3/4 timing is a 3-beat pattern in which the 1st beat is strongest, while beats 2, and 3 are weaker beats. It’s essentially a waltz.

3/4 Timing

This pattern of strong and weak beats is what gives music its rhythm or groove.

What is an upbeat?
An upbeat is the last beat of the measure. It is not accented and being the last beat, comes directly before the downbeat, and builds anticipation for the downbeat. In 4/4 timing as beats 1 and 3 are usually emphasized beats 2 and 4 are often referred to as upbeats.

What is Rhythm Notation?

Rhythm notation is the visual system used to describe rhythmic elements of a song.

In the context of the guitar, there are various places you might encounter some form of rhythmic notation, including:

  • Standard musical notation
  • Offical and pro guitar tab
  • Regular guitar tab
  • Chord notation
  • Slash notation

So, even if you don’t read music, and don’t plan on learning, understanding the basics of rhythm notation can be really useful across a variety of systems for learning songs.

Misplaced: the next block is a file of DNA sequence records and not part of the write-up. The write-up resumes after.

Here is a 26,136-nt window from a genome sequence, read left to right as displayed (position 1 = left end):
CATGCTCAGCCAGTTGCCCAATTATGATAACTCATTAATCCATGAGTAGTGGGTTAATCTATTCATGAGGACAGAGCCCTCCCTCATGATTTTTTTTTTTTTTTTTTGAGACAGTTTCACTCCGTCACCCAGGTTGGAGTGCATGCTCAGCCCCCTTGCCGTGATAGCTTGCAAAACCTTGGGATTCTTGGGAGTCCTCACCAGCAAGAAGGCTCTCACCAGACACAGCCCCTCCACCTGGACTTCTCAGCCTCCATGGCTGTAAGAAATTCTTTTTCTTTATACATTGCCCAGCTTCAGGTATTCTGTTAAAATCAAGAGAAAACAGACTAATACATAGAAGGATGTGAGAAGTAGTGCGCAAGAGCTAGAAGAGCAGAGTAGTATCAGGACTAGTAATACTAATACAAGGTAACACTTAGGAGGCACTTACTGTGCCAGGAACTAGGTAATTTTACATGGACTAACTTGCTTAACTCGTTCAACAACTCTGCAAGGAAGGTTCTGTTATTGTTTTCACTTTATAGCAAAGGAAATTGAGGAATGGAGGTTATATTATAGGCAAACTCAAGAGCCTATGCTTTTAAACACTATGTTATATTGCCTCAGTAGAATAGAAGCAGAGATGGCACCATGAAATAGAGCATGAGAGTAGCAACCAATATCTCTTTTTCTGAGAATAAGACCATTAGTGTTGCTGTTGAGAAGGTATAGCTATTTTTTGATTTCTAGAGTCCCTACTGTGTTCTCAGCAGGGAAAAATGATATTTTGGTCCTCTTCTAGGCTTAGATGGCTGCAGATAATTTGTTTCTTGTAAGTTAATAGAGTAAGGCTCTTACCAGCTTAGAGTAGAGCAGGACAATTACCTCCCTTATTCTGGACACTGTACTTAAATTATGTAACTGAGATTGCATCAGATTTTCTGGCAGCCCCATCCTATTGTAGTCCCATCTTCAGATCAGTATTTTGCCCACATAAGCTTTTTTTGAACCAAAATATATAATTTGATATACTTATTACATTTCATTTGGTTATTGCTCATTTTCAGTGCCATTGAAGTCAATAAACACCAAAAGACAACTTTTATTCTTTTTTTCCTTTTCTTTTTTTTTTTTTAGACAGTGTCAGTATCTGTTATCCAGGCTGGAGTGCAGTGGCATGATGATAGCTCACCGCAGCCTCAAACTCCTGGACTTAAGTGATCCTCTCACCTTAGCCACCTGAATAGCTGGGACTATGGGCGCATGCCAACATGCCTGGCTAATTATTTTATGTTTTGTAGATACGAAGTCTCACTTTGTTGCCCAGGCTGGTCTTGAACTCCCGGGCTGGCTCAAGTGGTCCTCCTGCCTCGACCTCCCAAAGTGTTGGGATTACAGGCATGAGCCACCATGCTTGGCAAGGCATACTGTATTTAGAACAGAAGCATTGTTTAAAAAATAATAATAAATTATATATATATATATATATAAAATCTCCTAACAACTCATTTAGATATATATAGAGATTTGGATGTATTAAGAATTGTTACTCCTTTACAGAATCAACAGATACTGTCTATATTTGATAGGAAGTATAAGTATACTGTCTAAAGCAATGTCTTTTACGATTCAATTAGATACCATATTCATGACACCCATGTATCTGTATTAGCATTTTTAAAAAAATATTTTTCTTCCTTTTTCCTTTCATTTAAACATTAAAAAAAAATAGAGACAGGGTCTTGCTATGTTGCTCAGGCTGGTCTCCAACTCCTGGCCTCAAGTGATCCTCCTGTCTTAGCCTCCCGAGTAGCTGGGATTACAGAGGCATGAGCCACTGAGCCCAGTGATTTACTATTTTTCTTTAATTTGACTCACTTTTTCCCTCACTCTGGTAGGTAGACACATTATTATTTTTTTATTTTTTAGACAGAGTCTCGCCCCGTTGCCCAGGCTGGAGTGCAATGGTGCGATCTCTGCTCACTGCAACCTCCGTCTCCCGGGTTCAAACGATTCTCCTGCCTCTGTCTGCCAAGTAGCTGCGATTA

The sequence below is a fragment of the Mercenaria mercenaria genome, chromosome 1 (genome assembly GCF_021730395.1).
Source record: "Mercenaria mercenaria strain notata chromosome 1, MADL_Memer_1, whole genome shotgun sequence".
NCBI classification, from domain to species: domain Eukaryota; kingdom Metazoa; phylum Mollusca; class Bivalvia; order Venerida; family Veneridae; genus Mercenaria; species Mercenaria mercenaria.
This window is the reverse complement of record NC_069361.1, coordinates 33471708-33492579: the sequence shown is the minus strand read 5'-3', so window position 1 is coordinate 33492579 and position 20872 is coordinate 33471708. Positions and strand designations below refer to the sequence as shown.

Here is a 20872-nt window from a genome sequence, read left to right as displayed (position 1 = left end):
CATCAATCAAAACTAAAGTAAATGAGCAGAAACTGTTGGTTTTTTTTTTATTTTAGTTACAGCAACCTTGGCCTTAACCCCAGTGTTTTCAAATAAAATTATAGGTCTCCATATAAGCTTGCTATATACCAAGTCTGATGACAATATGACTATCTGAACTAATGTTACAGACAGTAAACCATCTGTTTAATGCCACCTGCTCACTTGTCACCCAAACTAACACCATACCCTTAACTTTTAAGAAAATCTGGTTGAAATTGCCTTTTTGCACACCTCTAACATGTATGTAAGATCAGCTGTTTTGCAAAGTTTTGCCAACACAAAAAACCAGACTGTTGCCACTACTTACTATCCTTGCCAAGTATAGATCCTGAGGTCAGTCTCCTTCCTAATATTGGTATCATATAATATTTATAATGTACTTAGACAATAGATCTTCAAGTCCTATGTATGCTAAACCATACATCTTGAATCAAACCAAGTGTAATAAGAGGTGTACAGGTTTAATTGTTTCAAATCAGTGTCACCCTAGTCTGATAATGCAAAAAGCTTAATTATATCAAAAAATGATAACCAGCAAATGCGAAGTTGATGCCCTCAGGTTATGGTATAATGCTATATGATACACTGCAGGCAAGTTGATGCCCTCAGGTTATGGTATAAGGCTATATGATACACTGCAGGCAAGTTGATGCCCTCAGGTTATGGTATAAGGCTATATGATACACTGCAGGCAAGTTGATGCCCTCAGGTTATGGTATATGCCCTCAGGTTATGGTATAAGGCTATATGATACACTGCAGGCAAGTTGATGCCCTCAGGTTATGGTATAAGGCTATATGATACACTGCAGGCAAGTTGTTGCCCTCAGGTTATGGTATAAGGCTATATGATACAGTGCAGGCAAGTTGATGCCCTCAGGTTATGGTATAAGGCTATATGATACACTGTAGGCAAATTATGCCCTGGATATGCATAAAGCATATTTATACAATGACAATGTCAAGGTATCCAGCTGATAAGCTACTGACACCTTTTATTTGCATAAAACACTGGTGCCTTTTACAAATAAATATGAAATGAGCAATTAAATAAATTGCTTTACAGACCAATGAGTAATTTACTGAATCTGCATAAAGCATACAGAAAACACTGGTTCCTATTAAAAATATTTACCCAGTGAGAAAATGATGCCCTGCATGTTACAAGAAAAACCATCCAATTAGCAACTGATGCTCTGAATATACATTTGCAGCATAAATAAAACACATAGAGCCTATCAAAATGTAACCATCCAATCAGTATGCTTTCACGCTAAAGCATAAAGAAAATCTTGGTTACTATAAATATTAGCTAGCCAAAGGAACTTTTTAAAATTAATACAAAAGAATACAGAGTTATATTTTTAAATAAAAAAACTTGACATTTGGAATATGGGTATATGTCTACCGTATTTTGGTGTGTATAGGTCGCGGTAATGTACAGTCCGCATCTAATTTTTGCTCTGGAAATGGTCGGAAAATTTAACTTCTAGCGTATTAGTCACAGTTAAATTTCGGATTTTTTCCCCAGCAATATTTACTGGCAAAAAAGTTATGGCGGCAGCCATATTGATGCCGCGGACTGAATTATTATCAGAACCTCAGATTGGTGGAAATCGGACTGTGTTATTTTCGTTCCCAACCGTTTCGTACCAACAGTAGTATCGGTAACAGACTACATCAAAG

With that in mind, we’ll get started by first explaining how music is arranged into measures.


Measures (Bars)

Measures (aka Bars)

Music is organized into measures, aka bars. Without measures to organize music into smaller parts, music notation would be very difficult to read.

Each measure contains a series of sounds based on the time signature of the music. Measures are divided by vertical lines referred to as “bar lines“.

Bar Lines

Bar lines contain information on how each measure should be played.

For example, a single bar line (as per the example below) indicates the end of a measure.

Barlines

A double bar line indicates the end of a section. An example of a section might be a chorus, solo, or intro.

Double Barlines

An end bar line shows two lines at the end of a measure, the 2nd being thicker, indicating the end of a piece of music.

Repeat bar lines instruct the guitarist to repeat everything between the start and end repeat sign (indicated by two vertical dots) once before moving to the next measure.

Repeat Barlines

* The start repeat symbol may not be included if appearing at the beginning of a section.


Note Duration

Note duration refers to the length of a note or notes.

In chord notation, you might get some impression of how long to play a particular chord by the placement of chord names above the lyrics.

Lyrics and Chords (First Verse - Hotel California)

In guitar tab you may occasionally see the fret numbers distributed based on their value e.g. half note would take up half a bar.